1. What is a Durable Power-of-Attorney? This document allows you to appoint an agent to handle your financial affairs if you are unable to handle those affairs yourself (either physically or mentally).
2. Do I have to be declared incompetent for my agent to use my Durable Power-of-Attorney? No, a durable power-of-attorney is effective on the date you and your agent sign it.
3. Do I have to name my children as agents? No, you can name anyone that you can trust to handle your financial matters.
4. If I name my children, must they be named in age order? No, you can name them in whatever order you feel would be best for handling your financial matters.
5. Can I name more than one agent in my Durable Power of Attorney? Yes, you can name more than one agent and/or successor agent(s).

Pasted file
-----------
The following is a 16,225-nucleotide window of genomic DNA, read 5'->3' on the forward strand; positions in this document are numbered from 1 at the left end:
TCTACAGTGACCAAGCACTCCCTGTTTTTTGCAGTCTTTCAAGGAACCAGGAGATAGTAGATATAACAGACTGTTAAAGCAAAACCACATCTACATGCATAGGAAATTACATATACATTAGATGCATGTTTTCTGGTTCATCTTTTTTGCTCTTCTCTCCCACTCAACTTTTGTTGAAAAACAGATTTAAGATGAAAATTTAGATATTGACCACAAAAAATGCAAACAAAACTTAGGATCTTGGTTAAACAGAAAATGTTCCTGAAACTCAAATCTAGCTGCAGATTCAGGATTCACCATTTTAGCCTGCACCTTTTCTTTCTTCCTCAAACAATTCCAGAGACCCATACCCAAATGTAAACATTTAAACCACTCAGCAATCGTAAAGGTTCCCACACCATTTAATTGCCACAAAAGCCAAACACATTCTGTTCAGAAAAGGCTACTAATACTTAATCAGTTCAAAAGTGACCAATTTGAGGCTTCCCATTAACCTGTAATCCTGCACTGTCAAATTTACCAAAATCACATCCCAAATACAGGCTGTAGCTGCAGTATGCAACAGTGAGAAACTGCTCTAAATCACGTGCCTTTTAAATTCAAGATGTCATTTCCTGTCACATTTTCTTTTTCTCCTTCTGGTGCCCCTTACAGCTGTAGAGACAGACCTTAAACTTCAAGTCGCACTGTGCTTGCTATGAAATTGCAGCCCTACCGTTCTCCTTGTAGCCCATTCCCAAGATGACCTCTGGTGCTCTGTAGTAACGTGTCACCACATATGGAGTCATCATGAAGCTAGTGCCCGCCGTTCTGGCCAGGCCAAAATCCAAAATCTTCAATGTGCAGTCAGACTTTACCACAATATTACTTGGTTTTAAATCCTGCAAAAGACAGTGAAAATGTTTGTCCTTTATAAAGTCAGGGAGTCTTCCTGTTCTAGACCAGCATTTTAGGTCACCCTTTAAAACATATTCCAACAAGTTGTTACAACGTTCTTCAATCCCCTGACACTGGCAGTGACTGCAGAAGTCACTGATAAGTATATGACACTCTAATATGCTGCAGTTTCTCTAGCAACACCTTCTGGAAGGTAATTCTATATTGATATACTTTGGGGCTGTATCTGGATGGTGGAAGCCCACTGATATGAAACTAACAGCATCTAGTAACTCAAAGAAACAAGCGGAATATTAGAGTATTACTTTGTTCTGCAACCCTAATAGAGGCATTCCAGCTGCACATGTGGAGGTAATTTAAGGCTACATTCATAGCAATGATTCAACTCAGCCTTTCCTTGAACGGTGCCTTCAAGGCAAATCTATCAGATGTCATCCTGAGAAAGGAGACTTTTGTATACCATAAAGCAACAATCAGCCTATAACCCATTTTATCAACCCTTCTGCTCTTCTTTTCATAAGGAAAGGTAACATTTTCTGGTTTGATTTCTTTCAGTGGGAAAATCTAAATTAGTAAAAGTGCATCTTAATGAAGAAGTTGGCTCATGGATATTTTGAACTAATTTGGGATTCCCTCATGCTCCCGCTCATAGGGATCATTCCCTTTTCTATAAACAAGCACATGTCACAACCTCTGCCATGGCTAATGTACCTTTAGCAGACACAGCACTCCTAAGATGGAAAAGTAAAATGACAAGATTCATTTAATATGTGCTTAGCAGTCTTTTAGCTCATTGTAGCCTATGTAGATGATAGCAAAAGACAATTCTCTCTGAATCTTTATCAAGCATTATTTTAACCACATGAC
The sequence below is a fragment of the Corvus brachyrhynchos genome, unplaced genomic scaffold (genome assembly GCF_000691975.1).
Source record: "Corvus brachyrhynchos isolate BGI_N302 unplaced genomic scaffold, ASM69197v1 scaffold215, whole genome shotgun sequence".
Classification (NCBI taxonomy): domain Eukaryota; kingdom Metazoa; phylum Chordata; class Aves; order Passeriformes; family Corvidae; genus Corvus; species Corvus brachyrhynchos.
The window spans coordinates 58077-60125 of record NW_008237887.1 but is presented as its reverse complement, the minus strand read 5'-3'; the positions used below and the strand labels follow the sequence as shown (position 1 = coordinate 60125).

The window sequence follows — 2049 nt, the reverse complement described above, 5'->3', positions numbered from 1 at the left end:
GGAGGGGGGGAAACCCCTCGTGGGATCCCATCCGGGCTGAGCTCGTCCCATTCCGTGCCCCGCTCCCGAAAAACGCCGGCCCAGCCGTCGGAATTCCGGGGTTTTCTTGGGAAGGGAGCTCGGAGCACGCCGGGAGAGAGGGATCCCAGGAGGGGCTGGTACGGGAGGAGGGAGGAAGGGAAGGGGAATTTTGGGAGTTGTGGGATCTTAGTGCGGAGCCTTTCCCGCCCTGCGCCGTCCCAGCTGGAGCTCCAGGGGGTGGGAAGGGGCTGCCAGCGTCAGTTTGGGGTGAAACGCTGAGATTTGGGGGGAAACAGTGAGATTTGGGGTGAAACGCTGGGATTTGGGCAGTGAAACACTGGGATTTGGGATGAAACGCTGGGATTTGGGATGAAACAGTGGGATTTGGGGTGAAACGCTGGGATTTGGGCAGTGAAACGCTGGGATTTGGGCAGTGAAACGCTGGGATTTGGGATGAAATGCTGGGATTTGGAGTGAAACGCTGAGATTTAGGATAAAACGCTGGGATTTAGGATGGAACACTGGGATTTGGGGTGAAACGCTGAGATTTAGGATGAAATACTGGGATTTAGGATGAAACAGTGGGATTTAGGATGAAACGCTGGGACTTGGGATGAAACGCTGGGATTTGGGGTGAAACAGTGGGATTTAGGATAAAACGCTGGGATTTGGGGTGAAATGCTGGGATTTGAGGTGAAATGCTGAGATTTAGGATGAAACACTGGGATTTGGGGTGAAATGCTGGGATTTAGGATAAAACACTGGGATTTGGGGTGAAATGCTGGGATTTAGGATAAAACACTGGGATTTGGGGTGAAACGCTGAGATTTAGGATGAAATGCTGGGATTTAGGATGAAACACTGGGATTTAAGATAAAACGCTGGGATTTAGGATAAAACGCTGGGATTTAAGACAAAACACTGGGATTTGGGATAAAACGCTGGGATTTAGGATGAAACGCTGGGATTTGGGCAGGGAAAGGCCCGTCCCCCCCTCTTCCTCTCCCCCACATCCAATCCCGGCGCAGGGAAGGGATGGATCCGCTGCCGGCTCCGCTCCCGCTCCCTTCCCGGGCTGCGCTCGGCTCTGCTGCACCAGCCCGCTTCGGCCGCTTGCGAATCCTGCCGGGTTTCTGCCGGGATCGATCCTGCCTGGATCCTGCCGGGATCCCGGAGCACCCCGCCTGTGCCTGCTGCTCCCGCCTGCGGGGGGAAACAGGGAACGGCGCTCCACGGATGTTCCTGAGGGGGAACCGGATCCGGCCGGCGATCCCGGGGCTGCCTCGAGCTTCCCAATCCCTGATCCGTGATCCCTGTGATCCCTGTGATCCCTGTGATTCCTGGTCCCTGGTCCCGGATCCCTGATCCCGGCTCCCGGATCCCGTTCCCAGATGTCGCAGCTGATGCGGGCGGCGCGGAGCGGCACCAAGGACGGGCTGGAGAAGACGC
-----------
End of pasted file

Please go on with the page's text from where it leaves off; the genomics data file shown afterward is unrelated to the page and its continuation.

6. Must multiple agents act together? No, you can state that the agents can act
7. Is the agent entitled to compensation if the agent acts on my behalf? Only if you feel that you want to compensate the agent. You would have to initial a section of the document for them to receive that compensation.
8. Can I change my Durable Power-of-Attorney to name someone else to act as the agent? Yes, you can change the document at any time as long as you have the requisite mental capacity.
Is my agent allowed to use the Power-of-Attorney to give himself/herself my money? No, unless you have specifically stated so in the document.
10. What happens if my agent misuses my Durable Power-of-Attorney for his or her own financial gain? The agent may be subject to criminal charges and civil action.
11. What happens if I do not have a Durable Power of Attorney? If you should lose the capacity to make financial decisions and you do not have a Durable Power of Attorney, then a guardianship proceeding will need to be commenced with the Court to have a legal guardian appointed which can be time consuming and expensive.
Note: These answers are informational only, based on New York law and are not to be considered legal advice.